Systems aimed at agriculture are considered Ag Met Networks, which collect and disseminate data to calculate evapotranspiration and crop-water use, Porter said. Examples of these are the Texas High Plains ET Network based in Amarillo and the Texas ET Network based in College Station.
Consultations were held with network managers to determine detailed information on the parameters of the networks, including staffing, annualized programming costs, products available, cost of storage and media type, sources of funding and number of stations.
A common concern identified was funding stability and staffing issues related to the networks.
“One of the problems we’ve identified is the general instability of funding or lack of sufficient funds to maintain the staffing, the equipment and the operations for adequate and reliable information from these units statewide,” Porter said.
“In the past, we’ve been able to maintain these networks based on research funds, what’s called soft funding. For nearly 20 years we’ve been piecing together projects to hire staff who are needed, as well as to buy equipment, calibrate sensors, pay for required maintenance travel and pay for telecommunications costs associated with data acquisition.”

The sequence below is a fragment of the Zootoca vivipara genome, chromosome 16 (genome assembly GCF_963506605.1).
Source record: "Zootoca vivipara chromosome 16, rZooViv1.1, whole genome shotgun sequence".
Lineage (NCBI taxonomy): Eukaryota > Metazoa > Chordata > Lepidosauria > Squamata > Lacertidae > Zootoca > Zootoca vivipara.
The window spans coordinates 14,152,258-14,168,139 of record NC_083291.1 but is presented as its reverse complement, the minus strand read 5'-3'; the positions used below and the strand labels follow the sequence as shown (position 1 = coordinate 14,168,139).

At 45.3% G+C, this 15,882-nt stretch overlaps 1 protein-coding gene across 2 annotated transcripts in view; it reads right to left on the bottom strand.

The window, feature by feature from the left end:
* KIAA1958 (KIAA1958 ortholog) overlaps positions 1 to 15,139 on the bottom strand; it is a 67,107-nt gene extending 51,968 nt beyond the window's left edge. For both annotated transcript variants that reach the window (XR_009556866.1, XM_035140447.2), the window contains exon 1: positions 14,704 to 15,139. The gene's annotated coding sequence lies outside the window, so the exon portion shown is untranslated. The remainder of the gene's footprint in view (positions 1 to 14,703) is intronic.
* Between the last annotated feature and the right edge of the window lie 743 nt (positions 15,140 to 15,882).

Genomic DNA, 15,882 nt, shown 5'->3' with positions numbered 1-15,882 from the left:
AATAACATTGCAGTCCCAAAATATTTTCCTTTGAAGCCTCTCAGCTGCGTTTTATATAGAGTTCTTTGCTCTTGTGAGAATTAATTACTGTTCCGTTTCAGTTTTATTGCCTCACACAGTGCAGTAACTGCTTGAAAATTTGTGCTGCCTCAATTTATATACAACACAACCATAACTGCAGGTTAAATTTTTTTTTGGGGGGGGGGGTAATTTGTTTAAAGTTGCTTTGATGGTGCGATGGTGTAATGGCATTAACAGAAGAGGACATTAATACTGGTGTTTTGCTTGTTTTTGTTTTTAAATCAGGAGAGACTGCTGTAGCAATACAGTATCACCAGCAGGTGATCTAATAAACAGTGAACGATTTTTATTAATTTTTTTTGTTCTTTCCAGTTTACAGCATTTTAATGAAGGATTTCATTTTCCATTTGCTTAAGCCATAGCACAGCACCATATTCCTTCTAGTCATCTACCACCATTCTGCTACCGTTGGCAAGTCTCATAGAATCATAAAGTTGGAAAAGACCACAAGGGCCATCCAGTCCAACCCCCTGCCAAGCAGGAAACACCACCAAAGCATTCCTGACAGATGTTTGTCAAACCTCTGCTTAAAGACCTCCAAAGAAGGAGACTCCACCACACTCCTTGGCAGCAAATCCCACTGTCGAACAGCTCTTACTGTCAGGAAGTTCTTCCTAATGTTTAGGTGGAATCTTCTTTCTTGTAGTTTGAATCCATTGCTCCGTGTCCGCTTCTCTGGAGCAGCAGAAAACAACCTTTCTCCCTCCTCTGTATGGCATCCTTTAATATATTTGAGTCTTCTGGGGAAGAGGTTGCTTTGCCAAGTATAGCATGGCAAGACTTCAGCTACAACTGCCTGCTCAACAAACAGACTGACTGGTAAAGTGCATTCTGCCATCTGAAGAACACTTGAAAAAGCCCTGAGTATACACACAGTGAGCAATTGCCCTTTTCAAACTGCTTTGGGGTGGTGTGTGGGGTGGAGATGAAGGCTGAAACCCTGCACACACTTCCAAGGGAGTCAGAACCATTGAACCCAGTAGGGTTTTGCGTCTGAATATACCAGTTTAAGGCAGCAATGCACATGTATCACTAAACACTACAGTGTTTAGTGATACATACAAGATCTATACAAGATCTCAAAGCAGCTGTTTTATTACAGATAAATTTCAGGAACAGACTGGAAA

The problem now, Porter said, is that the grant funds have been exhausted, and “we’ve pursued a number of other avenues to secure funding unsuccessfully, and we have not been able to accomplish a long-term solution.”
The study concluded that agricultural-based data for computation of reference evapotranspiration must be validated, she said, and that non-agricultural-based data sources, especially, should be verified for quality assurance/quality control and siting conditions before they can be used in evapotranspiration calculations.
This validation is not a quick or easy process necessarily and typically requires qualified personnel to make that determination, Porter said. The study also indicated that the use of bad or inadequate data can lead to poor estimates and water-policy decisions.
Weather-station network personnel should understand the equipment, sensors, calibration, importance of appropriate siting, effects of microclimate, data quality and standardization before trying to provide evapotranspiration calculations, Porter said.
The group’s final recommendation is that meteorological parameters and reference evapotranspiration estimates should be maintained on a statewide basis, particularly for the irrigated regions since irrigated agriculture consumes such a large portion of the water resources in Texas.
These accurate ET data are necessary for “ground-truthing” validations in research, water planning and water resource allocations (permitting and regulation), as well as for farm-level irrigation water planning, scheduling and management, Porter said.
“ET networks should be supported through adequate and sustainable means to reduce risks associated with losses of short-term grant funding and loss of faculty/managers and other support staff.”